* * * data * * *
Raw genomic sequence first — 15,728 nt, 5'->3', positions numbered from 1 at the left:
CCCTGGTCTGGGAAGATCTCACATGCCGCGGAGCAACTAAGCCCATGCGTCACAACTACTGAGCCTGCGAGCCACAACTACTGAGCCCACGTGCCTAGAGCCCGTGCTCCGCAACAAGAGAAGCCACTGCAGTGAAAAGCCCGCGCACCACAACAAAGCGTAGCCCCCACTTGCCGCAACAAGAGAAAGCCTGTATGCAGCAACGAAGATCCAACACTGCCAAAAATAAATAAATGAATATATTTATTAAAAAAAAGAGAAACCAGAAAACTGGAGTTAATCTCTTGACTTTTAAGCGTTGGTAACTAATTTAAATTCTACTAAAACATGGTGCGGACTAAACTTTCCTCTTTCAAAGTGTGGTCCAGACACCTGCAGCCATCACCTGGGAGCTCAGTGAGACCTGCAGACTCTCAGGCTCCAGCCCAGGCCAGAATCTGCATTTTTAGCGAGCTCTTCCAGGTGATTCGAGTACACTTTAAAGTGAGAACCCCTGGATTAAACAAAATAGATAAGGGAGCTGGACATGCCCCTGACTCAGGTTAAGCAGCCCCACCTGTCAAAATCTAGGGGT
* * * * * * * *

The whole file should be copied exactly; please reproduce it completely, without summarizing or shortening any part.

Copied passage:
Raw genomic sequence first — 15,728 nt, 5'->3', positions numbered from 1 at the left:
CCCTGGTCTGGGAAGATCTCACATGCCGCGGAGCAACTAAGCCCATGCGTCACAACTACTGAGCCTGCGAGCCACAACTACTGAGCCCACGTGCCTAGAGCCCGTGCTCCGCAACAAGAGAAGCCACTGCAGTGAAAAGCCCGCGCACCACAACAAAGCGTAGCCCCCACTTGCCGCAACAAGAGAAAGCCTGTATGCAGCAACGAAGATCCAACACTGCCAAAAATAAATAAATGAATATATTTATTAAAAAAAAGAGAAACCAGAAAACTGGAGTTAATCTCTTGACTTTTAAGCGTTGGTAACTAATTTAAATTCTACTAAAACATGGTGCGGACTAAACTTTCCTCTTTCAAAGTGTGGTCCAGACACCTGCAGCCATCACCTGGGAGCTCAGTGAGACCTGCAGACTCTCAGGCTCCAGCCCAGGCCAGAATCTGCATTTTTAGCGAGCTCTTCCAGGTGATTCGAGTACACTTTAAAGTGAGAACCCCTGGATTAAACAAAATAGATAAGGGAGCTGGACATGCCCCTGACTCAGGTTAAGCAGCCCCACCTGTCAAAATCTAGGGGT